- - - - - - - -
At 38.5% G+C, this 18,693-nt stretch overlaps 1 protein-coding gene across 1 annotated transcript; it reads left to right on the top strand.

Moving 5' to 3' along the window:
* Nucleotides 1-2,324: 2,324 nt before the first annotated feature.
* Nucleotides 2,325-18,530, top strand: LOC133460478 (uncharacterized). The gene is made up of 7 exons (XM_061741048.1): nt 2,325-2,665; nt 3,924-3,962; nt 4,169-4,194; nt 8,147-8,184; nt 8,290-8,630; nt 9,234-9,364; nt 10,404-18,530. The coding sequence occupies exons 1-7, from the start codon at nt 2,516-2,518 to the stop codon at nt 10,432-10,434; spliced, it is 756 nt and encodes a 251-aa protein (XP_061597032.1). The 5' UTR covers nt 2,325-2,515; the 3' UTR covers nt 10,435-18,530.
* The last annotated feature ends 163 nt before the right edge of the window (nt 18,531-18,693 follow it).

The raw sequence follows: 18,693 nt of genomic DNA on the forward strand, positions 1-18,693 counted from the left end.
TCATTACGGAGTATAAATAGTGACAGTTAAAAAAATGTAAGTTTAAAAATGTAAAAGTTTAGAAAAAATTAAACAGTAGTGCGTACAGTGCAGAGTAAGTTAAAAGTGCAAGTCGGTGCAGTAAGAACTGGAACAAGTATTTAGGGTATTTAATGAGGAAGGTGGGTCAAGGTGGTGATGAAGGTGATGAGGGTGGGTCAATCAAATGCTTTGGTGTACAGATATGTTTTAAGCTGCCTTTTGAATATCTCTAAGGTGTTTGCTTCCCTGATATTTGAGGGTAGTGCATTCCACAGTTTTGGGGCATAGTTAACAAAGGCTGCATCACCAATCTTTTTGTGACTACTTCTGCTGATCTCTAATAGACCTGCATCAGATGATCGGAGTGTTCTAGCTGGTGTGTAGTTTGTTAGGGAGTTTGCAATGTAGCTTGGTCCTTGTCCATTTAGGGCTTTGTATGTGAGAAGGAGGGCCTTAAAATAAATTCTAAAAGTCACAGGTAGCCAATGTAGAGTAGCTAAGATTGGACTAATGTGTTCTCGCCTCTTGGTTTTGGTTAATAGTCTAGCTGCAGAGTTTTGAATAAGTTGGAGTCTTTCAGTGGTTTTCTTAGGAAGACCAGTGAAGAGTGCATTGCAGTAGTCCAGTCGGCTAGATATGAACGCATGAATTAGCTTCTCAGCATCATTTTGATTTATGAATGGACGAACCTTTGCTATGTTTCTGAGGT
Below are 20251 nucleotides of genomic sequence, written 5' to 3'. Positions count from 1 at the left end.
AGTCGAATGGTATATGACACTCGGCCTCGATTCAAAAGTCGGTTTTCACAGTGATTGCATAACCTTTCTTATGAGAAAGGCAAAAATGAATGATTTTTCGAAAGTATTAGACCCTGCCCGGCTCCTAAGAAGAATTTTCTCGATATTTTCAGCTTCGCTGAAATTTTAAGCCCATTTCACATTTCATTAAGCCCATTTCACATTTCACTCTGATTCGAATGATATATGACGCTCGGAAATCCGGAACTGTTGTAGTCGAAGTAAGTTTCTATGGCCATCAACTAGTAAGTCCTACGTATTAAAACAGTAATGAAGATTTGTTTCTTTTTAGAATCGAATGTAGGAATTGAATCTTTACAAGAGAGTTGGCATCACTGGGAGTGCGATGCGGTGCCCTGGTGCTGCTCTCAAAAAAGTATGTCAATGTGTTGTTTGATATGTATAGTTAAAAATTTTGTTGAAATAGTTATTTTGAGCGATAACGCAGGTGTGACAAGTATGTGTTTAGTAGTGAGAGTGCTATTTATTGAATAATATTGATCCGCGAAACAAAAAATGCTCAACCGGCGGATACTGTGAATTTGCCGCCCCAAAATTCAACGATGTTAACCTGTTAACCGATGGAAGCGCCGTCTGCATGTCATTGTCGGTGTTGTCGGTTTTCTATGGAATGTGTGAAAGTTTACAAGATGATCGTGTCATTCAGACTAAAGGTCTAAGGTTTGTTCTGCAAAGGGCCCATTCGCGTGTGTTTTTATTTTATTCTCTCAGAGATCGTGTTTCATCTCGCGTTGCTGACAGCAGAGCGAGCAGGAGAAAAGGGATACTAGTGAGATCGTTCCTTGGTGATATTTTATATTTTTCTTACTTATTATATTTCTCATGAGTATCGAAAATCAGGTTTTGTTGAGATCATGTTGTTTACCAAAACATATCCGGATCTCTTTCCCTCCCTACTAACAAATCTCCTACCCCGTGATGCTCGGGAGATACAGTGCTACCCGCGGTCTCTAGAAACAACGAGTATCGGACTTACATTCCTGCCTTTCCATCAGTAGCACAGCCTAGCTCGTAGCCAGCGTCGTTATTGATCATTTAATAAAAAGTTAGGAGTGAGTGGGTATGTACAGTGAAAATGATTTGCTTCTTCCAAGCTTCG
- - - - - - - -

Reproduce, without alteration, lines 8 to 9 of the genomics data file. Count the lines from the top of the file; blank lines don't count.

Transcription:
Below are 20251 nucleotides of genomic sequence, written 5' to 3'. Positions count from 1 at the left end.
AGTCGAATGGTATATGACACTCGGCCTCGATTCAAAAGTCGGTTTTCACAGTGATTGCATAACCTTTCTTATGAGAAAGGCAAAAATGAATGATTTTTCGAAAGTATTAGACCCTGCCCGGCTCCTAAGAAGAATTTTCTCGATATTTTCAGCTTCGCTGAAATTTTAAGCCCATTTCACATTTCATTAAGCCCATTTCACATTTCACTCTGATTCGAATGATATATGACGCTCGGAAATCCGGAACTGTTGTAGTCGAAGTAAGTTTCTATGGCCATCAACTAGTAAGTCCTACGTATTAAAACAGTAATGAAGATTTGTTTCTTTTTAGAATCGAATGTAGGAATTGAATCTTTACAAGAGAGTTGGCATCACTGGGAGTGCGATGCGGTGCCCTGGTGCTGCTCTCAAAAAAGTATGTCAATGTGTTGTTTGATATGTATAGTTAAAAATTTTGTTGAAATAGTTATTTTGAGCGATAACGCAGGTGTGACAAGTATGTGTTTAGTAGTGAGAGTGCTATTTATTGAATAATATTGATCCGCGAAACAAAAAATGCTCAACCGGCGGATACTGTGAATTTGCCGCCCCAAAATTCAACGATGTTAACCTGTTAACCGATGGAAGCGCCGTCTGCATGTCATTGTCGGTGTTGTCGGTTTTCTATGGAATGTGTGAAAGTTTACAAGATGATCGTGTCATTCAGACTAAAGGTCTAAGGTTTGTTCTGCAAAGGGCCCATTCGCGTGTGTTTTTATTTTATTCTCTCAGAGATCGTGTTTCATCTCGCGTTGCTGACAGCAGAGCGAGCAGGAGAAAAGGGATACTAGTGAGATCGTTCCTTGGTGATATTTTATATTTTTCTTACTTATTATATTTCTCATGAGTATCGAAAATCAGGTTTTGTTGAGATCATGTTGTTTACCAAAACATATCCGGATCTCTTTCCCTCCCTACTAACAAATCTCCTACCCCGTGATGCTCGGGAGATACAGTGCTACCCGCGGTCTCTAGAAACAACGAGTATCGGACTTACATTCCTGCCTTTCCATCAGTAGCACAGCCTAGCTCGTAGCCAGCGTCGTTATTGATCATTTAATAAAAAGTTAGGAGTGAGTGGGTATGTACAGTGAAAATGATTTGCTTCTTCCAAGCTTCG